The Tragic Death Of Paul Butterfield

Paul Butterfield was a blues music great. The Chicago native wowed the music scene with his harmonica-playing talents. He was also a gifted guitar player. As a young white man, Butterfield found himself enamored with Chicago's predominantly Black blues music scene of the late '50s and discovered a lot of his musical inspirations from legends like Muddy Waters. As a result, Butterfield soon found himself playing at gigs with other up-and-coming blues musicians (All Music). Eventually, the Paul Butterfield Blues band was created and officially debuted in the mid-1960s. The band released their first album in 1965 (via Discogs). They completed seven projects through 1971.

But by then, Butterfield decided he wanted to part ways with the group and formed a new band he called Paul Butterfield's Better Days. With that band, he produced two albums before Butterfield once again found himself without a band again, but this time somewhat going solo, as he mostly performed with other artists. It was also around this time, the slow demise of Paul Butterfield was in its early stages, and he began having some health issues.

The sad end to Paul Butterfield

Paul Butterfield died at the young age of 44 on May 4, 1987, reported Associated Press. He was found dead in his Los Angeles apartment by his manager of an apparent drug overdose, says Rolling Stone.

Not long after creating his second band Better Days, Butterfield began having issues pertaining to his health. According to Encyclopedia, he was heavily abusing drugs and alcohol, and this led to him forming a habit. His reported addiction was also leading to a deterioration of some of his vital organs, even affecting his performance ability. In 1980, after collapsing in a studio, doctors discovered that Butterfield had a perforated bowel — a very serious intestinal condition that causes a hole to form in the bowel, causing major dysfunction in the digestive process, says Sepsis. Symptoms of the condition include abdominal pain, vomiting, and fever.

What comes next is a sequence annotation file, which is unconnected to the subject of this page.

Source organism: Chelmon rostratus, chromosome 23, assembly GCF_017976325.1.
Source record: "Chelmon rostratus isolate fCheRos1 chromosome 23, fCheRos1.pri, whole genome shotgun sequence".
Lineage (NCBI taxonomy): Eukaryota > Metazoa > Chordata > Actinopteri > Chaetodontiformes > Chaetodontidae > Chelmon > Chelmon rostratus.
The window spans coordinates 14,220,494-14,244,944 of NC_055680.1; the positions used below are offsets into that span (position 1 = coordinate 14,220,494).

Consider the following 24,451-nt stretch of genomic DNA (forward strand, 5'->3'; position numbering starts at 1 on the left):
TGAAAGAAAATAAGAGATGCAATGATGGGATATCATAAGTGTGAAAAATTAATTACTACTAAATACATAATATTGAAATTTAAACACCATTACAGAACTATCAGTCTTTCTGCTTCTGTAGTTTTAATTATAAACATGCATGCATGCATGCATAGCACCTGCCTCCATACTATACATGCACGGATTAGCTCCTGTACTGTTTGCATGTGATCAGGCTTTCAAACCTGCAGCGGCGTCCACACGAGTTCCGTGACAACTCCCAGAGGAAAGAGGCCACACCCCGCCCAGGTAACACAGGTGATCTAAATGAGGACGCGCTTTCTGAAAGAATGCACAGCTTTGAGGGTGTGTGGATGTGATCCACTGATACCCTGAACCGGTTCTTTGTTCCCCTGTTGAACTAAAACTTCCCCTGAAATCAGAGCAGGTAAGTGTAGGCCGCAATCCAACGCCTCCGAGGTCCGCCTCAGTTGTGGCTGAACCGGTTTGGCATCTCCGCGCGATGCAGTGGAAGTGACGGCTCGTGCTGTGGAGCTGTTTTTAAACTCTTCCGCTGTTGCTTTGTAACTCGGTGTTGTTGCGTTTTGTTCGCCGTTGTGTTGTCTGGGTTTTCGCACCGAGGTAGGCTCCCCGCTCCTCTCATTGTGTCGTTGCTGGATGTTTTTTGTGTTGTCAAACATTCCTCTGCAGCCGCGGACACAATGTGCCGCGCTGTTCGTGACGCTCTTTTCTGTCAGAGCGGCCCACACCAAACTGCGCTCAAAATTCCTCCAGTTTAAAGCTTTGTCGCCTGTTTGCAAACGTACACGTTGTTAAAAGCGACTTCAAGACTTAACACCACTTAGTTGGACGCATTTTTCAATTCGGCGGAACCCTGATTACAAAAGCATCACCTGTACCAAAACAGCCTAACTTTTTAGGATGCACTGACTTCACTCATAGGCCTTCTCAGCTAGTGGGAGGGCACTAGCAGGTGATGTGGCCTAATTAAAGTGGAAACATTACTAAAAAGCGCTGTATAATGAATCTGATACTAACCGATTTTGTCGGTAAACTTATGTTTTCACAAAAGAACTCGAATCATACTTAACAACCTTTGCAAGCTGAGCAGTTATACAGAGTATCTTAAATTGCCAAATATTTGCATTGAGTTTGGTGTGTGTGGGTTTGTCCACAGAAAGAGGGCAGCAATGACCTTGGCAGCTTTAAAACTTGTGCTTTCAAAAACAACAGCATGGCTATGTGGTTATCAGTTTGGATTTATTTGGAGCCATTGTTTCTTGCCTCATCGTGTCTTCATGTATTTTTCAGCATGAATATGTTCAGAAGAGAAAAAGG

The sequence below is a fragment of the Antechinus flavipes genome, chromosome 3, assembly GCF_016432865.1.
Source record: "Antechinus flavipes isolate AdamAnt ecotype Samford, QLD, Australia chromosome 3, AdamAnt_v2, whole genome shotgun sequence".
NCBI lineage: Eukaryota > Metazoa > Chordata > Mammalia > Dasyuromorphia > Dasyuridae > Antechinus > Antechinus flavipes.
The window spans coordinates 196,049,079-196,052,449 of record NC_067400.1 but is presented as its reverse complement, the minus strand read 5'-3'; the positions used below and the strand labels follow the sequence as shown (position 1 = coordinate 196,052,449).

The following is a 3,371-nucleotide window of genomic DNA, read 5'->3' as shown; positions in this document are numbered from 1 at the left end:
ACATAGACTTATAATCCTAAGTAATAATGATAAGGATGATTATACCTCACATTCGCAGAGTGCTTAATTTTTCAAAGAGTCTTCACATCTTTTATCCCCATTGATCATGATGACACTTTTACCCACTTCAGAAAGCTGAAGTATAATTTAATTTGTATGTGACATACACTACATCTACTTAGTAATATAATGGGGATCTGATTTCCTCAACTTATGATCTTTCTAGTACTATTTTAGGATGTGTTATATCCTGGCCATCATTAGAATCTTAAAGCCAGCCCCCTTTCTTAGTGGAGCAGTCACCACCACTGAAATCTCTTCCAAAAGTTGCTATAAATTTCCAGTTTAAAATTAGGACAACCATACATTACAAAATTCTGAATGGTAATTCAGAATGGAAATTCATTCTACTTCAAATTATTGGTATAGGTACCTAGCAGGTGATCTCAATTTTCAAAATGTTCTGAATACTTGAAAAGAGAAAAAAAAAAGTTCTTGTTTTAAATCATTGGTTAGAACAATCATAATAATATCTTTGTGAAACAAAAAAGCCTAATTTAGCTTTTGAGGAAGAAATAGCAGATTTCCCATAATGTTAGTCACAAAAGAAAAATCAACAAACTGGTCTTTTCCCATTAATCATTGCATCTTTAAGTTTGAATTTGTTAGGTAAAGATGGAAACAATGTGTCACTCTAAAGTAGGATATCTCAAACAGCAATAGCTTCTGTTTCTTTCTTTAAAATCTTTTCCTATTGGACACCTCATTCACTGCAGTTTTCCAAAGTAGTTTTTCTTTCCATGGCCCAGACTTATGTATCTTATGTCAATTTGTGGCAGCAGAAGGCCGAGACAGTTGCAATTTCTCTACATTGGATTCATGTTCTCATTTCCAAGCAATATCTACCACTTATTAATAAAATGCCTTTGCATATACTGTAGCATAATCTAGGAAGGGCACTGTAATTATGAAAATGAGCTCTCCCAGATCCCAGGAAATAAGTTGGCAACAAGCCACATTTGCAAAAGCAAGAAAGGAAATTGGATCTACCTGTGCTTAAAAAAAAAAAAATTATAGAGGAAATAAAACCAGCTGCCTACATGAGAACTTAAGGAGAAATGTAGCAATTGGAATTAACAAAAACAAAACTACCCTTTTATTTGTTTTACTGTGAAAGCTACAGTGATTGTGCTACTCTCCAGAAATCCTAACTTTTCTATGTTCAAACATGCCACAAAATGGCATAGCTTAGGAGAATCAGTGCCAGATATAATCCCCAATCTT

The diagnosis supposedly required Butterfield to have several surgeries, and evidently, he reportedly had to wear a colostomy bag (per Blues Access). After which, he continued to perform at shows, not letting his intestinal condition prevent him from his love of music. His health issues purportedly persisted, and he was likely continuing his habit. His autopsy revealed that his death was an accidental overdose, says Los Angeles Times. He was survived by his sons, Gabe and Lee Butterfield.